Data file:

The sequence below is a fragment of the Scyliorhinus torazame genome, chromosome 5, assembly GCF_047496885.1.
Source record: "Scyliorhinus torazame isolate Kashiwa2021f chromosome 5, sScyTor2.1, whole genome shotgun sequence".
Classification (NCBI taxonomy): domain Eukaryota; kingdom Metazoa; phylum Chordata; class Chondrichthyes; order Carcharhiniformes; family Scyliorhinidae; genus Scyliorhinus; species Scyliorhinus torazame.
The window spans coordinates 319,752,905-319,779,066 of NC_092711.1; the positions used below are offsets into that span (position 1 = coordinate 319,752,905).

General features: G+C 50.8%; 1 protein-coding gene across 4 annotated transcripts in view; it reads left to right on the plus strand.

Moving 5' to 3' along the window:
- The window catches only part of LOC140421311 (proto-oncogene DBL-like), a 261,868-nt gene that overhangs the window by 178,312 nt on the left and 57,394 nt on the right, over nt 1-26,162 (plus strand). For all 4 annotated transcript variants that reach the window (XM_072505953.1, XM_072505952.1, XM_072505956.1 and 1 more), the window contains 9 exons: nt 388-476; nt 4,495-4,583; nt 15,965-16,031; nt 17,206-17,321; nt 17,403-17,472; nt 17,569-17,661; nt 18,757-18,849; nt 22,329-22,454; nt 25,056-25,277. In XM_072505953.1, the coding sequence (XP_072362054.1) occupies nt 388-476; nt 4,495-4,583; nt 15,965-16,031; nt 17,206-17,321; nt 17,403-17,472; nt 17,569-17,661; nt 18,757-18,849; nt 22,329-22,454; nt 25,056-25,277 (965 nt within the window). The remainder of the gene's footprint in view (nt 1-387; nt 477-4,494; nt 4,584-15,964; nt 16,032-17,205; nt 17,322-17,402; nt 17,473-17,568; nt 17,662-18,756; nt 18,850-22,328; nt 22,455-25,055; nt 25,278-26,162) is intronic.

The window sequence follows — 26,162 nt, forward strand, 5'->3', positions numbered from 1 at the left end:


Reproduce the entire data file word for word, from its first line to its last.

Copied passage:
The sequence below is a fragment of the Scyliorhinus torazame genome, chromosome 5, assembly GCF_047496885.1.
Source record: "Scyliorhinus torazame isolate Kashiwa2021f chromosome 5, sScyTor2.1, whole genome shotgun sequence".
Classification (NCBI taxonomy): domain Eukaryota; kingdom Metazoa; phylum Chordata; class Chondrichthyes; order Carcharhiniformes; family Scyliorhinidae; genus Scyliorhinus; species Scyliorhinus torazame.
The window spans coordinates 319,752,905-319,779,066 of NC_092711.1; the positions used below are offsets into that span (position 1 = coordinate 319,752,905).

General features: G+C 50.8%; 1 protein-coding gene across 4 annotated transcripts in view; it reads left to right on the plus strand.

Moving 5' to 3' along the window:
- The window catches only part of LOC140421311 (proto-oncogene DBL-like), a 261,868-nt gene that overhangs the window by 178,312 nt on the left and 57,394 nt on the right, over nt 1-26,162 (plus strand). For all 4 annotated transcript variants that reach the window (XM_072505953.1, XM_072505952.1, XM_072505956.1 and 1 more), the window contains 9 exons: nt 388-476; nt 4,495-4,583; nt 15,965-16,031; nt 17,206-17,321; nt 17,403-17,472; nt 17,569-17,661; nt 18,757-18,849; nt 22,329-22,454; nt 25,056-25,277. In XM_072505953.1, the coding sequence (XP_072362054.1) occupies nt 388-476; nt 4,495-4,583; nt 15,965-16,031; nt 17,206-17,321; nt 17,403-17,472; nt 17,569-17,661; nt 18,757-18,849; nt 22,329-22,454; nt 25,056-25,277 (965 nt within the window). The remainder of the gene's footprint in view (nt 1-387; nt 477-4,494; nt 4,584-15,964; nt 16,032-17,205; nt 17,322-17,402; nt 17,473-17,568; nt 17,662-18,756; nt 18,850-22,328; nt 22,455-25,055; nt 25,278-26,162) is intronic.

The window sequence follows — 26,162 nt, forward strand, 5'->3', positions numbered from 1 at the left end: